Direct air capture, the other major form of geo-intervention, may prove harder to do than solar-energy capture. Mr. Myhrvold says there are “three big issues” with extracting CO2 from the sky. The first is that CO2 is only 400 parts per million, or 0.04%, of the air. “So you need to work hard to get it—i.e., move a lot of air.” The second: CO2 dissolves in seawater. About half of human-emitted CO2 is in the ocean, and it is in equilibrium with the atmosphere. “If we withdraw CO2 from the air, the system re-equilibrates. So if we pull two units out of the air, we remove one unit net, because one unit comes out of the ocean.” The third issue is where to put the CO2: “It is very hard to store that much gas. If you reduce it to solid carbon, it would be immense.”
Mr. Myhrvold has met with several “very enthusiastic, very brilliant” entrepreneurs who have technologies either to remove carbon dioxide directly from the atmosphere or to make Earth a lot less hot. He recently spent time with a startup that has “a clever idea” for direct air capture. “At one point in the meeting I asked a question that I ask everyone in geoengineering: ‘You’re acting as if the world wants to solve the problem of climate change. Why is that?’ ” He explains his cynicism: “There are activists who oppose funding or experiments. There’s no evidence I can see that many of the people involved in the climate debate want a solution.”
The enthusiastic reaction to the experiment at Livermore Lab reinforces that point. Compared with that fusion reaction, Mr. Myhrvold sees far more promise in conventional nuclear power, or fission. “But there is a crazy notion of only liking some flavors of carbon-free power. Renewables are OK, but nuclear is not.”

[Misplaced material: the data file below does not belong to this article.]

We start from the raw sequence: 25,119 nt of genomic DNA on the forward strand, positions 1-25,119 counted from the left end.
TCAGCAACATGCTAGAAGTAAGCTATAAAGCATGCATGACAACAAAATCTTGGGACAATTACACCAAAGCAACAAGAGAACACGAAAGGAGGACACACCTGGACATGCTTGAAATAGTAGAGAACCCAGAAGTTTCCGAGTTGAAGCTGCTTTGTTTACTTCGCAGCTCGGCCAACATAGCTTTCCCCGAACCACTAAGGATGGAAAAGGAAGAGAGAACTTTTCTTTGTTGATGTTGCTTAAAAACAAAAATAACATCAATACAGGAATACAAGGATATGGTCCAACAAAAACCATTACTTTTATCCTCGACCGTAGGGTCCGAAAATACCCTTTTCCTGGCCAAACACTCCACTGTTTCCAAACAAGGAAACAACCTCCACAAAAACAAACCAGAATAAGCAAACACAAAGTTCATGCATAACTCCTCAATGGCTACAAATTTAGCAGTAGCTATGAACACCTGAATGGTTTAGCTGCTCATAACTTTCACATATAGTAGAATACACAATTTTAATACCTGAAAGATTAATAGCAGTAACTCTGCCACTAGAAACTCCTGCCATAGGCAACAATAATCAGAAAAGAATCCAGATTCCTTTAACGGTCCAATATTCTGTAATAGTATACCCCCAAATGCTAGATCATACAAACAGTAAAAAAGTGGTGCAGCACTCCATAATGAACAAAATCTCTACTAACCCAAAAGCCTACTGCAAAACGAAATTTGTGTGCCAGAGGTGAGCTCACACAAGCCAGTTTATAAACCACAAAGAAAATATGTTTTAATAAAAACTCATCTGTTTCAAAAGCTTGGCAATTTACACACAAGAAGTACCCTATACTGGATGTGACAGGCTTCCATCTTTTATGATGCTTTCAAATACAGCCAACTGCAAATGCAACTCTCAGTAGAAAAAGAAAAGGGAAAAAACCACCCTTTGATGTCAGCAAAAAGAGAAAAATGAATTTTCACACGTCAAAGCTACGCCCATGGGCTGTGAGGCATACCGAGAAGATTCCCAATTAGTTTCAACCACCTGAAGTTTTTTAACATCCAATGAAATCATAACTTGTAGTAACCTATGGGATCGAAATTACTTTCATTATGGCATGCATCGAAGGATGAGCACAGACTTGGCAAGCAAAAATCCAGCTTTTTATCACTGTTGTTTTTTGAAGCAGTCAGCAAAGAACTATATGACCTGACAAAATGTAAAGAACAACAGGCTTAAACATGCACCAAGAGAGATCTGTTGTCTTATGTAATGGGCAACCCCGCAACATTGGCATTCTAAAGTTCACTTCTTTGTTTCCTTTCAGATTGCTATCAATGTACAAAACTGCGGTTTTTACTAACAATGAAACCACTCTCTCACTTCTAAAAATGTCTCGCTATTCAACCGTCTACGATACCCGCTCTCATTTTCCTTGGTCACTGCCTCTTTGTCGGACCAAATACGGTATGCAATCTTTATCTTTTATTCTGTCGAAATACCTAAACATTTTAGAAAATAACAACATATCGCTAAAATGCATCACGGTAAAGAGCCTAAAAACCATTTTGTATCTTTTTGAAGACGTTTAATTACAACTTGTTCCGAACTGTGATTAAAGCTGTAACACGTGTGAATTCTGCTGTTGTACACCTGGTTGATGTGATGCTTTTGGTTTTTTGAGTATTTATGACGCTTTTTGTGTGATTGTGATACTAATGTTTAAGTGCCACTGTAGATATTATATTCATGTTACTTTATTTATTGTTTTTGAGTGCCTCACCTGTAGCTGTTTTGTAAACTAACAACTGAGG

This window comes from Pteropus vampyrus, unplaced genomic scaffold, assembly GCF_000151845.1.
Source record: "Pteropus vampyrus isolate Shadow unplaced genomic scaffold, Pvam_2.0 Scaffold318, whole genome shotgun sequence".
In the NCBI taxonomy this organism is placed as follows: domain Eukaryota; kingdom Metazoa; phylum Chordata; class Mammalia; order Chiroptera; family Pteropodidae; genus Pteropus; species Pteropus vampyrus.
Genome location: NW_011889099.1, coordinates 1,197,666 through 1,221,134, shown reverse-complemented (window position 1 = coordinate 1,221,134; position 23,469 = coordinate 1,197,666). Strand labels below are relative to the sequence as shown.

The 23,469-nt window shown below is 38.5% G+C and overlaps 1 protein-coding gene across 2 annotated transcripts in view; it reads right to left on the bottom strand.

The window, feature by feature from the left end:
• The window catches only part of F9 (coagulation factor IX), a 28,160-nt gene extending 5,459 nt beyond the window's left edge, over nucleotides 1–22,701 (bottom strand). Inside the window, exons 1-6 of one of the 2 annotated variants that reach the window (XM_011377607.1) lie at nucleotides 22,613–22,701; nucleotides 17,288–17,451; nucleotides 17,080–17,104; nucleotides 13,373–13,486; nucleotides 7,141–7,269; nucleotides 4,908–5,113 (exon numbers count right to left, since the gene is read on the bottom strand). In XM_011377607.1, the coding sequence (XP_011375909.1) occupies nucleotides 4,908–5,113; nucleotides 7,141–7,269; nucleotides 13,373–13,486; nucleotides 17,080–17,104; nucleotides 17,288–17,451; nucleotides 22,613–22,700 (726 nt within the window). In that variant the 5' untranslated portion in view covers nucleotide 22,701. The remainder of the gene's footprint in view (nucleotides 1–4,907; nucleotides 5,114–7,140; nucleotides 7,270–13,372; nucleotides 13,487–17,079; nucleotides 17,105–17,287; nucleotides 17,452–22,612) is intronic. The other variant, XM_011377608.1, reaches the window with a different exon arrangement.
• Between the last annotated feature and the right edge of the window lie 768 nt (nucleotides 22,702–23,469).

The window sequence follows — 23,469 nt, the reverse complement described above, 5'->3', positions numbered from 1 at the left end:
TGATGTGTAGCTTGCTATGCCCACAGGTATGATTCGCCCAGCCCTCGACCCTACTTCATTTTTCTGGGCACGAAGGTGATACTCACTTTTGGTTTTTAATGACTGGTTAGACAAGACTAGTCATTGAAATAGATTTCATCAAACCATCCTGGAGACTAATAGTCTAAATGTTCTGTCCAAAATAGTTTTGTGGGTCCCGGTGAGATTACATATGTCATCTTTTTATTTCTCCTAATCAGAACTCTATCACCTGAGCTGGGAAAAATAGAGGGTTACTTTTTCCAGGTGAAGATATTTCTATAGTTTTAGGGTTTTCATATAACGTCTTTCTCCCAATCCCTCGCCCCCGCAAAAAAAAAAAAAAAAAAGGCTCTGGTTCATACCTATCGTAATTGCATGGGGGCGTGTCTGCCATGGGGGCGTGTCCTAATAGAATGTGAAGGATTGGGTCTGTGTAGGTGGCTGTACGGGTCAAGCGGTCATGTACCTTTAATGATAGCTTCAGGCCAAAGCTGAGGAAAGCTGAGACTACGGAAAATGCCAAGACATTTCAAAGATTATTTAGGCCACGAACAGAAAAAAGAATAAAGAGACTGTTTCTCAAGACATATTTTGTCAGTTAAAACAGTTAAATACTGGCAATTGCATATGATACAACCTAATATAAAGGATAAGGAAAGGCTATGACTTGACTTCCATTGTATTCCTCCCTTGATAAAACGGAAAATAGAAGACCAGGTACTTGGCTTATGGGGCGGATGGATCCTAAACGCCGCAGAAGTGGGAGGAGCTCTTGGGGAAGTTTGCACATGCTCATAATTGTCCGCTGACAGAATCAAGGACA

Mr. Myhrvold’s scientific interests range beyond geoengineering to include computing, paleontology, astronomy and “cutting-edge” cooking. He is a co-author of “Modernist Cuisine: The Art and Science of Cooking” (2011), a five-volume cookbook that explains the science of food preparation and the latest kitchen technologies.
Prodigies, it is said, retain a childlike character into older age, and Mr. Myhrvold is no different. He went to college at 14, graduating from UCLA four years later with both a bachelor’s degree in math and a master’s in geophysics and space physics. Words tumble out at a boyish pace when he speaks, especially when excited. He’s easily distracted, as evident when a staffer brings in a slice of corn bread baked on the premises in a vast kitchen used for food experiments. “This is made with 100% maltitol,” he says as he cuts himself a bite. Maltitol is a sugar alcohol—sweet but edible by diabetics.